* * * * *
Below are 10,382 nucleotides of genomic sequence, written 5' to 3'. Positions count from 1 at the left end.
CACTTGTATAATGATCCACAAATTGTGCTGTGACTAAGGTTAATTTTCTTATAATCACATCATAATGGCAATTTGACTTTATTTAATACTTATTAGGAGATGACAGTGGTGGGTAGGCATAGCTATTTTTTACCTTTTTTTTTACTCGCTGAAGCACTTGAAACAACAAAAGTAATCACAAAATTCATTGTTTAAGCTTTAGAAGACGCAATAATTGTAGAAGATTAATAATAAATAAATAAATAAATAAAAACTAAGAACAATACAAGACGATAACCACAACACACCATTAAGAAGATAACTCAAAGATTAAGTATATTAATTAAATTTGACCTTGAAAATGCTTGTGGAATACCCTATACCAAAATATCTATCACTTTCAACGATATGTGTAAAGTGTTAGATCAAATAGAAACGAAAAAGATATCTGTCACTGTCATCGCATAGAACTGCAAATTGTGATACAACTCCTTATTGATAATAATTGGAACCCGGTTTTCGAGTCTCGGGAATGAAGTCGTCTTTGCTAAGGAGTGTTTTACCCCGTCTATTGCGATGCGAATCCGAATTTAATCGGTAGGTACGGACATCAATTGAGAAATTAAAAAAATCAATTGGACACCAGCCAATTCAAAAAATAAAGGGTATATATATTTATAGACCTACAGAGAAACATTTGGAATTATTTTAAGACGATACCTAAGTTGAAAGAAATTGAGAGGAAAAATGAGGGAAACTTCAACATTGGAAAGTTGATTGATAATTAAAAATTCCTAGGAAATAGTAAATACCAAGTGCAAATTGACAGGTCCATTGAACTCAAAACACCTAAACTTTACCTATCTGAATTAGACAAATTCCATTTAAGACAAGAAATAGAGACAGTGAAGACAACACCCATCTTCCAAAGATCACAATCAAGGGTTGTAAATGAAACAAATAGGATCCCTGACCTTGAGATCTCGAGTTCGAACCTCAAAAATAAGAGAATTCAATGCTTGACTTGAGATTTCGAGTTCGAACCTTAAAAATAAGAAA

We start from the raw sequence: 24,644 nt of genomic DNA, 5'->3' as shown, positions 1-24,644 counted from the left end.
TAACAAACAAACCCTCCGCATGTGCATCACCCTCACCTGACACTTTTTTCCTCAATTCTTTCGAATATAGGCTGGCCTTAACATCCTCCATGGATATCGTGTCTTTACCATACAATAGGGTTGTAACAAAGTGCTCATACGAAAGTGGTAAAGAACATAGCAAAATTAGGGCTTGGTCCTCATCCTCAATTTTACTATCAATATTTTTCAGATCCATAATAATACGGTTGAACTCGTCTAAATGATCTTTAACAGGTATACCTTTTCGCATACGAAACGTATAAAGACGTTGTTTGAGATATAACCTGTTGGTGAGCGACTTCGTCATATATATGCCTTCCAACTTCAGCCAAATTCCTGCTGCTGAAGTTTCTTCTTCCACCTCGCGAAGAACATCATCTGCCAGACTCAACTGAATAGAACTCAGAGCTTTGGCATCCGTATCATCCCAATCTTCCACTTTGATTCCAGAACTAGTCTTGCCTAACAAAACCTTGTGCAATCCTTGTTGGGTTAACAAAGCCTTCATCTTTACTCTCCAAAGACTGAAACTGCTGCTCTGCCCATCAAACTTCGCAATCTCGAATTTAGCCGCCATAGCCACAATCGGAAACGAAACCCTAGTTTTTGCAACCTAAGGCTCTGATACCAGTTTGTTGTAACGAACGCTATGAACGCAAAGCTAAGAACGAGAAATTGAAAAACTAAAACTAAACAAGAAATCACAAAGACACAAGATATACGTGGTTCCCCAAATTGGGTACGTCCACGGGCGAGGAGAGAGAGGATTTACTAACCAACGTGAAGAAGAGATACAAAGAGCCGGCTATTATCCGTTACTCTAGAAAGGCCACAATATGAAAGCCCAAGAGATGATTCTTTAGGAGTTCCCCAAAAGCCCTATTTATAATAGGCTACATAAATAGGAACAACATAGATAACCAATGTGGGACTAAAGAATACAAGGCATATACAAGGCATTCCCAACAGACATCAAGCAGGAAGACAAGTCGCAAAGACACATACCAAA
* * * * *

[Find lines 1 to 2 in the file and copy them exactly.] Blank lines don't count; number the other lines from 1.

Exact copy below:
Below are 10,382 nucleotides of genomic sequence, written 5' to 3'. Positions count from 1 at the left end.
CACTTGTATAATGATCCACAAATTGTGCTGTGACTAAGGTTAATTTTCTTATAATCACATCATAATGGCAATTTGACTTTATTTAATACTTATTAGGAGATGACAGTGGTGGGTAGGCATAGCTATTTTTTACCTTTTTTTTTACTCGCTGAAGCACTTGAAACAACAAAAGTAATCACAAAATTCATTGTTTAAGCTTTAGAAGACGCAATAATTGTAGAAGATTAATAATAAATAAATAAATAAATAAAAACTAAGAACAATACAAGACGATAACCACAACACACCATTAAGAAGATAACTCAAAGATTAAGTATATTAATTAAATTTGACCTTGAAAATGCTTGTGGAATACCCTATACCAAAATATCTATCACTTTCAACGATATGTGTAAAGTGTTAGATCAAATAGAAACGAAAAAGATATCTGTCACTGTCATCGCATAGAACTGCAAATTGTGATACAACTCCTTATTGATAATAATTGGAACCCGGTTTTCGAGTCTCGGGAATGAAGTCGTCTTTGCTAAGGAGTGTTTTACCCCGTCTATTGCGATGCGAATCCGAATTTAATCGGTAGGTACGGACATCAATTGAGAAATTAAAAAAATCAATTGGACACCAGCCAATTCAAAAAATAAAGGGTATATATATTTATAGACCTACAGAGAAACATTTGGAATTATTTTAAGACGATACCTAAGTTGAAAGAAATTGAGAGGAAAAATGAGGGAAACTTCAACATTGGAAAGTTGATTGATAATTAAAAATTCCTAGGAAATAGTAAATACCAAGTGCAAATTGACAGGTCCATTGAACTCAAAACACCTAAACTTTACCTATCTGAATTAGACAAATTCCATTTAAGACAAGAAATAGAGACAGTGAAGACAACACCCATCTTCCAAAGATCACAATCAAGGGTTGTAAATGAAACAAATAGGATCCCTGACCTTGAGATCTCGAGTTCGAACCTCAAAAATAAGAGAATTCAATGCTTGACTTGAGATTTCGAGTTCGAACCTTAAAAATAAGAAA